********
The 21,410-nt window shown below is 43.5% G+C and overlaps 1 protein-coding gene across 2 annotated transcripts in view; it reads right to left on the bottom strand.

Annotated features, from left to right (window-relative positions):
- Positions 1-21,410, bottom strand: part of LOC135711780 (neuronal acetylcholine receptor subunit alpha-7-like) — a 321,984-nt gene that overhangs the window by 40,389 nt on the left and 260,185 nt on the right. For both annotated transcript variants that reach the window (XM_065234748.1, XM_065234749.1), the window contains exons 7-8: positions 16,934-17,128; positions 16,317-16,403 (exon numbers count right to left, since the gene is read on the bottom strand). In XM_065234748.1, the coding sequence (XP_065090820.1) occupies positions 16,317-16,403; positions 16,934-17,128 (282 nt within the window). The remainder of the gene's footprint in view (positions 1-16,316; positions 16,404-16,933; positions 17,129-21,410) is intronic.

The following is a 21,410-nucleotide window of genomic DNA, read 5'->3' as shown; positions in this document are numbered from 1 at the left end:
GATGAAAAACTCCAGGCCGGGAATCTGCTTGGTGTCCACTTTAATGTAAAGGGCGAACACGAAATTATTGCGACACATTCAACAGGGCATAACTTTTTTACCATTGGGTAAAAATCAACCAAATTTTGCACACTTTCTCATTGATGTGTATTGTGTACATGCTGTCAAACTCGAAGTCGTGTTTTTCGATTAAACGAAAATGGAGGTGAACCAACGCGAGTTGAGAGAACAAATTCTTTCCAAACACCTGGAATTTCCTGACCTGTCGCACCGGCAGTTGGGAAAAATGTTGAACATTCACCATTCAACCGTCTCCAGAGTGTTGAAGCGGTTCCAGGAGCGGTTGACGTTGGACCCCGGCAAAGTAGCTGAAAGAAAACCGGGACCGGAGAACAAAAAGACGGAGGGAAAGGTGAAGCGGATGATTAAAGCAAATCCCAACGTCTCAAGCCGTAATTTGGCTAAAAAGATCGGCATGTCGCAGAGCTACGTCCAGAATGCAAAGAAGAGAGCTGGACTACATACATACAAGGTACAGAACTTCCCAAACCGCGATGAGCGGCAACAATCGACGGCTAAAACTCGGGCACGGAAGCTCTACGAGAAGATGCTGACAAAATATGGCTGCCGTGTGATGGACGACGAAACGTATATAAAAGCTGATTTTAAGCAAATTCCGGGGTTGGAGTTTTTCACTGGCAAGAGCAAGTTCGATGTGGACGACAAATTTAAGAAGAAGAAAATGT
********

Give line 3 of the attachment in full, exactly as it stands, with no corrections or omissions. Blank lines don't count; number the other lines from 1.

- Positions 1-21,410, bottom strand: part of LOC135711780 (neuronal acetylcholine receptor subunit alpha-7-like) — a 321,984-nt gene that overhangs the window by 40,389 nt on the left and 260,185 nt on the right. For both annotated transcript variants that reach the window (XM_065234748.1, XM_065234749.1), the window contains exons 7-8: positions 16,934-17,128; positions 16,317-16,403 (exon numbers count right to left, since the gene is read on the bottom strand). In XM_065234748.1, the coding sequence (XP_065090820.1) occupies positions 16,317-16,403; positions 16,934-17,128 (282 nt within the window). The remainder of the gene's footprint in view (positions 1-16,316; positions 16,404-16,933; positions 17,129-21,410) is intronic.